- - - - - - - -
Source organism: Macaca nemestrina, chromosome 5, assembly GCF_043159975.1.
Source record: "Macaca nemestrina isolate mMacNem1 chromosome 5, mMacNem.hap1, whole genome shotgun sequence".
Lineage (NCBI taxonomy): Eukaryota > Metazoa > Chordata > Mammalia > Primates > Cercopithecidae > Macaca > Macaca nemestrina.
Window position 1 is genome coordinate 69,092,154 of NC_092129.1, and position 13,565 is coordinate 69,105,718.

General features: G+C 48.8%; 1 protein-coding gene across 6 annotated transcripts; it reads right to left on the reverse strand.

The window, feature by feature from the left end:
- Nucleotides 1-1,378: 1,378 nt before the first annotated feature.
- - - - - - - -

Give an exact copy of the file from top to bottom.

Source organism: Macaca nemestrina, chromosome 5, assembly GCF_043159975.1.
Source record: "Macaca nemestrina isolate mMacNem1 chromosome 5, mMacNem.hap1, whole genome shotgun sequence".
Lineage (NCBI taxonomy): Eukaryota > Metazoa > Chordata > Mammalia > Primates > Cercopithecidae > Macaca > Macaca nemestrina.
Window position 1 is genome coordinate 69,092,154 of NC_092129.1, and position 13,565 is coordinate 69,105,718.

General features: G+C 48.8%; 1 protein-coding gene across 6 annotated transcripts; it reads right to left on the reverse strand.

The window, feature by feature from the left end:
- Nucleotides 1-1,378: 1,378 nt before the first annotated feature.